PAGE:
Full-Time Mom at 50
"Nobody showed up!"
That's how Karen L. of Silicon Valley now laughingly recalls her attempts to get pregnant. She married in her late 30s; husband Bill was a few years younger. After years of trying, there was no baby in sight.
"When I was 44, we decided to pursue adoption," she says. Three years later the couple was "chosen" in an open adoption process to become the parents of Jamie, now 3.
"God put my daughter in somebody else's womb," Karen says proudly. "We look alike; people will often walk by us and say, 'She's the spitting image of Mommy!"
Now a full-time mother at age 50, Karen happily caters to the whims and desires of an exuberant 3-year-old, fixing yogurt and pouring juice while she answers a reporter's questions about being an "older mom."
"Part of it has to do with how you see yourself," she muses. "I don't think of myself as 50. I see myself as 36. I can't crawl on my knees with her as much, but I have a good chiropractor!"
"Why should age be a factor?" Karen asks. "Stamina is a question of age, but raising a child is more based on love, nurturing, and discipline."
On Paternity Leave at 43
"It's great. He's changing every day."
After devoting years to a management career in manufacturing, Steve has now turned his full attention to his five month-old son. He's in the second month of a three-month paternity leave, and savoring every precious moment of time with his baby. Though his daily routine has changed dramatically -- from meeting the needs of a company to meeting the needs of an infant -- he's perfectly content with the cycle of bottles, naps, and child's play.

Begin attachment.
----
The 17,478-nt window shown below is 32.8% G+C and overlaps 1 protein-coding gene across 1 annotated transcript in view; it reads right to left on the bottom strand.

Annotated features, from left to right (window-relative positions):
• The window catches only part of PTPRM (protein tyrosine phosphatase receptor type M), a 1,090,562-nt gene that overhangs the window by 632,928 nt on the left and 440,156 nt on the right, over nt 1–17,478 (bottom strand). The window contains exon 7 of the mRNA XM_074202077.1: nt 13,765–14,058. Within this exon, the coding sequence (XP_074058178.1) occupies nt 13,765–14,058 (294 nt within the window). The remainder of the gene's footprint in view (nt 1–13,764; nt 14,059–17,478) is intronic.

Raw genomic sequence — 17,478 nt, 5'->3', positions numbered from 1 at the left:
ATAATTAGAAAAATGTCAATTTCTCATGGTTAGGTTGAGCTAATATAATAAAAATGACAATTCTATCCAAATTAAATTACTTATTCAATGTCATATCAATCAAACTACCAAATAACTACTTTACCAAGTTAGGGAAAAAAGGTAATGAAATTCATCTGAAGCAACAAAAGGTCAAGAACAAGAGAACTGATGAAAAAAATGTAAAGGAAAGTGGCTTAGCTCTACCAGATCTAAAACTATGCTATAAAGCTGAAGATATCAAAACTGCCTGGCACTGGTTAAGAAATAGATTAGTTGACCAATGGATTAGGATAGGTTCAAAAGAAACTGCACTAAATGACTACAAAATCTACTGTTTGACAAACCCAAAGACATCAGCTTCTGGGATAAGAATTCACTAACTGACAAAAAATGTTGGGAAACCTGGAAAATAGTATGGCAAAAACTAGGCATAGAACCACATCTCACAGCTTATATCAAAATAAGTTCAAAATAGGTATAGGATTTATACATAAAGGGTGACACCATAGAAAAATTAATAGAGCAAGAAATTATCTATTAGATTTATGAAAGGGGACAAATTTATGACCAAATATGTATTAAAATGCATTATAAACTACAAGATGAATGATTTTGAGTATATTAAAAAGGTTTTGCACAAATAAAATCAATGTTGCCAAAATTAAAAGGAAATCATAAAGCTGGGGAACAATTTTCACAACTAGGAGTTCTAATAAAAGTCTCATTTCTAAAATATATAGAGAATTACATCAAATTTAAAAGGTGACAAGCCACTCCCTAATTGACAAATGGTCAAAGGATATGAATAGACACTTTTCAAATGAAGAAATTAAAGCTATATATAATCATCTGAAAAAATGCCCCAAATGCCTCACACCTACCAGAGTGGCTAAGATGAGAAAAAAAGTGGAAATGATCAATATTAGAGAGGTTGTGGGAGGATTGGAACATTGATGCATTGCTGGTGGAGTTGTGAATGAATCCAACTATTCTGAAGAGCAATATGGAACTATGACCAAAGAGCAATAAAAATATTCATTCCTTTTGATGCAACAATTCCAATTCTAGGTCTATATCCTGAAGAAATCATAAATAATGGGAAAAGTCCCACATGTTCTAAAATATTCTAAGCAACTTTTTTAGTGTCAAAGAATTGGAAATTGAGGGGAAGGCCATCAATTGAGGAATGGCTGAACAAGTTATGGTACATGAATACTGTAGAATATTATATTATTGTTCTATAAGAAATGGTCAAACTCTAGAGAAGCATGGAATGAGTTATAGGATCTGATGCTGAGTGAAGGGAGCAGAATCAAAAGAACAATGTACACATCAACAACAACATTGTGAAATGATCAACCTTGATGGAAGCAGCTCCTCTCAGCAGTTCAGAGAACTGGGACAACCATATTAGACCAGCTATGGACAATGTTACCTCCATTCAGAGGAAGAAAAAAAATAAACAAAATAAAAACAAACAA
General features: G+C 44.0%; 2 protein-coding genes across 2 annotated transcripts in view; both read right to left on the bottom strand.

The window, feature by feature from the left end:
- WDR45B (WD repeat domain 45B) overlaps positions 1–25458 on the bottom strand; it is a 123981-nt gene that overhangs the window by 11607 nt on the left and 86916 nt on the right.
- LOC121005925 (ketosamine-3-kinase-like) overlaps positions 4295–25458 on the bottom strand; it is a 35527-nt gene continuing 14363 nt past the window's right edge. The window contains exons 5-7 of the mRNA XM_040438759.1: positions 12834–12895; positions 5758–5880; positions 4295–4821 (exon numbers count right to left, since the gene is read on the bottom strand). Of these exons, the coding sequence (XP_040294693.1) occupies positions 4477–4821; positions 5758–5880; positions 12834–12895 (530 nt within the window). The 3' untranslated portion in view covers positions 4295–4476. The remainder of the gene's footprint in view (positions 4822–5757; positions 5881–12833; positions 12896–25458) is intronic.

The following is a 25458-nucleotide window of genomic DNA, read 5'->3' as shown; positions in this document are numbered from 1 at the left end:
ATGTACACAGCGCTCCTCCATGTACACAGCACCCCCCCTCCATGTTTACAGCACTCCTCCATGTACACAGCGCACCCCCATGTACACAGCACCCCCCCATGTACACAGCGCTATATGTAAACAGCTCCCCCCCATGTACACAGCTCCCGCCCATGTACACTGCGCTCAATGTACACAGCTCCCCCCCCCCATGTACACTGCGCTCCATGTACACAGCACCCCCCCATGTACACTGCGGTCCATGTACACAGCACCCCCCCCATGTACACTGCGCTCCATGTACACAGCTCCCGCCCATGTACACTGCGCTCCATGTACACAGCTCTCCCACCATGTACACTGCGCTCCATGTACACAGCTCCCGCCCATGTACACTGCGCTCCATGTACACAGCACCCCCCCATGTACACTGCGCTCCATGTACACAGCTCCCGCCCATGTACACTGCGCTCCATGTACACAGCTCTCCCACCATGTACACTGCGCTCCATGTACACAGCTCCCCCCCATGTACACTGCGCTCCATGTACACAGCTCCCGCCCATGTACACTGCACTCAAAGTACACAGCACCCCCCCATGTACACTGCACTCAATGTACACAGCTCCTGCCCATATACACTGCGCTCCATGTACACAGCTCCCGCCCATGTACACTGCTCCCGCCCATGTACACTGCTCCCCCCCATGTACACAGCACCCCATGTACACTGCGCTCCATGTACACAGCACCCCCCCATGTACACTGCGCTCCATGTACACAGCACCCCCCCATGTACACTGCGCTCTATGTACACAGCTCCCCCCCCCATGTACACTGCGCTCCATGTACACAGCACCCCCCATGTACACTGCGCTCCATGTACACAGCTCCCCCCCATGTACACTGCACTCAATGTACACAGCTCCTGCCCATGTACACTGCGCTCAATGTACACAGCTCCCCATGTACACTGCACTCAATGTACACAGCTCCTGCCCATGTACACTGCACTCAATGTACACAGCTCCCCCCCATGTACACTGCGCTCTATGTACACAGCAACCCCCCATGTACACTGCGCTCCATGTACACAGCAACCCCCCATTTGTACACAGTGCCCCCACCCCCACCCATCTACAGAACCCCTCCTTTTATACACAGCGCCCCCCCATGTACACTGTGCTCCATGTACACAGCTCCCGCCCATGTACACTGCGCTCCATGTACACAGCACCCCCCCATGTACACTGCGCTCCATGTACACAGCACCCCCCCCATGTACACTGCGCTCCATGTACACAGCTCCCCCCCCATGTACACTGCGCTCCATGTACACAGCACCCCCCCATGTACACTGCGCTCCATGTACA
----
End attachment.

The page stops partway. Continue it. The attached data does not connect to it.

"I appreciate things a lot more now," he says, reflecting on whether he's a better father at 43 than he would have been at 28. "I have a better sense of perspective."
In their late 20s, Steve and his wife made a conscious decision not to have a child, but by the couple's mid-30s, he says, "it was not a choice."
A series of miscarriages forced them to delay parenthood. That struggle, Steve believes, makes them less likely to take family life for granted. Though some suggest older moms and dads will be reluctant to give up their ingrained routines -- time spent reading the Sunday paper, or spontaneous dinners out with friends -- Steve has found just the opposite to be true.
"Because of the issues that we faced along the way, if he cries I'm more willing to put down the paper than I otherwise might have been."
Older Parents in Bigger Numbers
Best-selling author Gail Sheehy once observed that baby boomers have taken "longer to grow up and longer to grow old" than any other generation in history. When it comes to parenting, that statement particularly holds true: Folks in their 40's and 50's are demonstrating in growing numbers that it's never too late to change diapers. A look at the numbers: